Customers want to be inspired. Not persuaded.
Now to be fair, persuasion can be a good thing. Open, honest persuasion is definitely much better than downright dishonest manipulation or coercion. But is it really necessary?
The idea that if we craft clever paths into a website or other digital media, we will somehow enable users, who would otherwise not be interested in our products or services, to become willing customers is in large part a myth or an illusion. Now, to those who have followed my thoughts in the past, this may come as a surprise and sound like a major a departure from a previous stance I may have participated in. Which was to indeed, in some instances, market ourselves as “persuasion architects”. Again, to be fair, there is a large part of our work, especially with e-commerce that concerns itself with buy-flows. Persuasion may play a role there. But I now believe, the term “persuasion architect” is misleading.
We, as humans, make purchasing decisions at an entirely different level, that is actually far more emotional than we are willing to admit in most instances. And, more importantly, where external persuasion does not play a role at all. We then use our own “rational” arguments to justify our decisions. So, in that respect, the best a website can do is simply clear the way for an easy path to fulfillment. No real need for so-called “persuasion architecture”. However, the inspirational component is very much relevant. Brands can inspire us and lead us into action.
And so the more relevant question for digital media producers is: How do we most effectively weave that stickiness, that emotional inspiration into an experience that does not detract from the need to be totally transparent, fluid and easy to use? Better yet, how does that inspirational component actually make the experience even more fluid?
We’ve come to a point where pretty much every single business process from the most complex data analytics to the most pedestrian expense report is touched by technology. As a result there is an increasing number of opportunities for UX practitioners to get involved at the business level of enterprises and help make their tools more convivial and usable.
The interesting twist is that in the process of developing UX with business stakeholders, we often find ourselves in the position of questioning the very business processes that we were simply called to make more usable through better user interfaces. The assumption made by business at the outset, was that these processes were founded in sound logic and therefore it is just a question of developing the right “flow” on the screen.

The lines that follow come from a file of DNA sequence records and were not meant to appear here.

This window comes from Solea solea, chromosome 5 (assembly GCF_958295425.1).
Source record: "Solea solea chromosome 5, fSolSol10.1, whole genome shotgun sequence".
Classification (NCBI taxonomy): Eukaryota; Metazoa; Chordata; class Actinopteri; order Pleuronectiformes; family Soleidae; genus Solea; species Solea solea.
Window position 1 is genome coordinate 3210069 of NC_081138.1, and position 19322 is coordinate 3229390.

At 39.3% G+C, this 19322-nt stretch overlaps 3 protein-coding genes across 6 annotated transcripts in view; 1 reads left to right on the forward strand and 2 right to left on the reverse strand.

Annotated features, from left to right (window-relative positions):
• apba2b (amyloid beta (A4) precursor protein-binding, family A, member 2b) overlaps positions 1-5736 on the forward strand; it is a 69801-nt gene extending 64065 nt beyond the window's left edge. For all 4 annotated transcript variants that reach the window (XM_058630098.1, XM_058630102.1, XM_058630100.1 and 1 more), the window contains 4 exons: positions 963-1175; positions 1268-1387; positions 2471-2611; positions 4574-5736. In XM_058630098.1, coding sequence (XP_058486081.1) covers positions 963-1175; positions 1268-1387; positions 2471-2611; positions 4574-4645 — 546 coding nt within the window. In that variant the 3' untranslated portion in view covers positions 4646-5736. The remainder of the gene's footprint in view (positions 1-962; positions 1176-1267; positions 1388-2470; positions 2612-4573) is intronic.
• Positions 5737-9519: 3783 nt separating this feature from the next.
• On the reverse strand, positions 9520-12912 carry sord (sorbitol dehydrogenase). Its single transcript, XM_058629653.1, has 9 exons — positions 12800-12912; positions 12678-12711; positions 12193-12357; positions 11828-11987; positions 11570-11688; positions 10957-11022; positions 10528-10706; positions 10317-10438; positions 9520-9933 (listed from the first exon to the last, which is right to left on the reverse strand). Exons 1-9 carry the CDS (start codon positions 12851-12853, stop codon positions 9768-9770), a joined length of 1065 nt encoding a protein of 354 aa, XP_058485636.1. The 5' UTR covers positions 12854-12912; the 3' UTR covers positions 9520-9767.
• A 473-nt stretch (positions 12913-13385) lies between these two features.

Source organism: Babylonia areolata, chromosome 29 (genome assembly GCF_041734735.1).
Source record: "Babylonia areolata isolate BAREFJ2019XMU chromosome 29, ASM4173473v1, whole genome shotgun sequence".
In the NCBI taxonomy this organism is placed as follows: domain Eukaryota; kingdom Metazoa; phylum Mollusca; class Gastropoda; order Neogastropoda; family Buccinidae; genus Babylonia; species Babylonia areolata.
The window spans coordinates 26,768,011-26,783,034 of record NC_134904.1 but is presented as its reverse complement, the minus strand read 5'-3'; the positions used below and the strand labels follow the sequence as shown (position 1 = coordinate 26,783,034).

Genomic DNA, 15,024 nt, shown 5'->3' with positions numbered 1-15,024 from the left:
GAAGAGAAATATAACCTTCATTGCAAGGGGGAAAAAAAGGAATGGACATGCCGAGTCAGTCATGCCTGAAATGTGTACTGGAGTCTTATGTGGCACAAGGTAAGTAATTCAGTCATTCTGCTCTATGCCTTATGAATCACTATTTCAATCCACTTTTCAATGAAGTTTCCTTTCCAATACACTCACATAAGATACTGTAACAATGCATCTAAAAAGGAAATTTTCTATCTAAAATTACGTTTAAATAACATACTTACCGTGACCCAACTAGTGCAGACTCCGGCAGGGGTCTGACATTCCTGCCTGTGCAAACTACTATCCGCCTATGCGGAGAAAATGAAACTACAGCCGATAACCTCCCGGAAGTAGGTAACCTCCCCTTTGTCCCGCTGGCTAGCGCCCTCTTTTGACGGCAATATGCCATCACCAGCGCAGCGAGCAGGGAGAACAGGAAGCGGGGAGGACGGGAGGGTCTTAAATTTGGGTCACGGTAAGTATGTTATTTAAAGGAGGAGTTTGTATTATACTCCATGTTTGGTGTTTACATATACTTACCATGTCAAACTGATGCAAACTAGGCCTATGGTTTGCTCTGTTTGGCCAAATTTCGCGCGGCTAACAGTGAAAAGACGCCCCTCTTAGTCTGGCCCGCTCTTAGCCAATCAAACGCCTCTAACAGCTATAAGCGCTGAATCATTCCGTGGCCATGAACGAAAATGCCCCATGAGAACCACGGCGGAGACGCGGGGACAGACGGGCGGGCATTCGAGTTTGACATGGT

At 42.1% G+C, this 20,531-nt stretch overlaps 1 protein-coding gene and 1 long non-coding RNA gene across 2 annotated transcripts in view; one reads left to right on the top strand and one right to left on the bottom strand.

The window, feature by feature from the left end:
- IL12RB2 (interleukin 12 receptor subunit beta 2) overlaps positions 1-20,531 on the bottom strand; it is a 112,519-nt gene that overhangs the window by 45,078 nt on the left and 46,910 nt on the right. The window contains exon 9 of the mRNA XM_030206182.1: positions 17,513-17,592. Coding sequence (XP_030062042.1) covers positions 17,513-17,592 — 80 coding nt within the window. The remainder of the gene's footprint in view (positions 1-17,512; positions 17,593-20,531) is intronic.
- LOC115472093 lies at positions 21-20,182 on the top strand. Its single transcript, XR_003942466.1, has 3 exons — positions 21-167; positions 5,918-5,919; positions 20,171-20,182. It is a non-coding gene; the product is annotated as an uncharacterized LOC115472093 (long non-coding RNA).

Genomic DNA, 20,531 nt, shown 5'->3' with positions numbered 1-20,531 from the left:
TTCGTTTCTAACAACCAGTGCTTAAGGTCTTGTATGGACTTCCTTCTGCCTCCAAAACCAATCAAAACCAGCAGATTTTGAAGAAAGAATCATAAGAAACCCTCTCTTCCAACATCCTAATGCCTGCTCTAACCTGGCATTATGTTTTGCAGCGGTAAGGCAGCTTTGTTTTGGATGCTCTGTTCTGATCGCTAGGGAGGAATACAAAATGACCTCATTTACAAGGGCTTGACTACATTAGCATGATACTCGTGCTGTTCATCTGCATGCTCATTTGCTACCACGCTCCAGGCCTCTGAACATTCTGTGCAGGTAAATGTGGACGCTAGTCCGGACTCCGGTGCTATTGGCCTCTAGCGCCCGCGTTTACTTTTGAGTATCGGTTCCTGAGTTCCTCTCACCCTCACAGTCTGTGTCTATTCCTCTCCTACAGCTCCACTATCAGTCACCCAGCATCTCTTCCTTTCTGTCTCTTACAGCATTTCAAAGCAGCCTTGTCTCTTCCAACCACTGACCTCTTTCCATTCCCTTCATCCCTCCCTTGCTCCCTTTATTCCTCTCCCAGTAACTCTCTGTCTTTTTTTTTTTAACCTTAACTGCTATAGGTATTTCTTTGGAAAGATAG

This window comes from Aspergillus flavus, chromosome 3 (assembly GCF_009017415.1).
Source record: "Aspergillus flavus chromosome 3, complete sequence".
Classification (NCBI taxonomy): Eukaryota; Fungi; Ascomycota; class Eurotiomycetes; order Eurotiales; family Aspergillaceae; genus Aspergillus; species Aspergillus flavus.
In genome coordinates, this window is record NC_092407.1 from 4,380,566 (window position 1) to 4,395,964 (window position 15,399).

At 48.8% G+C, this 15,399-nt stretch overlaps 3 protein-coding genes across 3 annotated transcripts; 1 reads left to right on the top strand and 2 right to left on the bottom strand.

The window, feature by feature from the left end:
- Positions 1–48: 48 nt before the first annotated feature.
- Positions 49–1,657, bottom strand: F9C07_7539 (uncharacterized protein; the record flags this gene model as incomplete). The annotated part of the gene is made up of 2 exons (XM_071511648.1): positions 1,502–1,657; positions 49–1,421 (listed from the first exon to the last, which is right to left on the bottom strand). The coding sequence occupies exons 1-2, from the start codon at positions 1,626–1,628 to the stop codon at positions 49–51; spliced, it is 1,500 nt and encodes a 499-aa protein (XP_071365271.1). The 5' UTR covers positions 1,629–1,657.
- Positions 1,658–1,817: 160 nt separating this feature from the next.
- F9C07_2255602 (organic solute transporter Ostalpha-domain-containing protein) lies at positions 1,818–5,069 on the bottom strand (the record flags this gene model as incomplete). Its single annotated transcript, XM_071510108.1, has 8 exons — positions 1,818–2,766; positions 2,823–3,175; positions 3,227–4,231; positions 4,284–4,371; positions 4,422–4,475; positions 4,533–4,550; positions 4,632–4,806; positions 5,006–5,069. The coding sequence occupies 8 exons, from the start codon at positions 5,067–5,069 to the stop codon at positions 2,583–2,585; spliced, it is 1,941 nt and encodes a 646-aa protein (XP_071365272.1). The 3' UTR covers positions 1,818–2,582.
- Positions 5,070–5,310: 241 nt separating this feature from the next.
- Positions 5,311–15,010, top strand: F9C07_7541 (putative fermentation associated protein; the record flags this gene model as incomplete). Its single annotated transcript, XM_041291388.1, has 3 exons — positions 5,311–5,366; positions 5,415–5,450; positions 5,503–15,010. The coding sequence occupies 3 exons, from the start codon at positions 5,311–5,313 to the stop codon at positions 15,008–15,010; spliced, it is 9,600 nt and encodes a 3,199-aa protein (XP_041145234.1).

What ends up happening instead, is that the practice of developing UX shines a sort of a design-thinking black light on the business process itself and reveals inefficiencies that might have gone unnoticed otherwise. The simple act of thinking the process from a UX perspective helps take that process through yet another efficiency filter.
What if UX practioners became the business logic architects of the future? What if it all came down to a visual sketching tool, that seamlessy scales up to a full fledged business application?
The branded appeal of a website in all of its components is just as important as its usability (or user friendliness) in order to guide the user to a specific goal. As we now know, decision making is first and foremost emotional. And that goes in every situation. I could be buying the most pedestrian commodity and even then my decision on who to buy from will be emotional before I justify it with “reasoning” or rationalizations. Therefore the emotional appeal of every touchpoint matters.
The touchpoints can be multiple steps in a multi-channel hybrid campaign with a complex decision tree (a relationship building engine so-to-speak) or in the context of a single website, the touchpoints can be 1. the focal point value proposition on the homepage, and 2. a specific call-out or call-to-action tile followed by a multi-step form-filling process. If your website focuses all its creative emotional energy on the homepage or landing page but then treats the call-to-action and the subsequent conversion steps as a series of purely functional (read non-relational) features, your website’s conversions will lose out in a big way.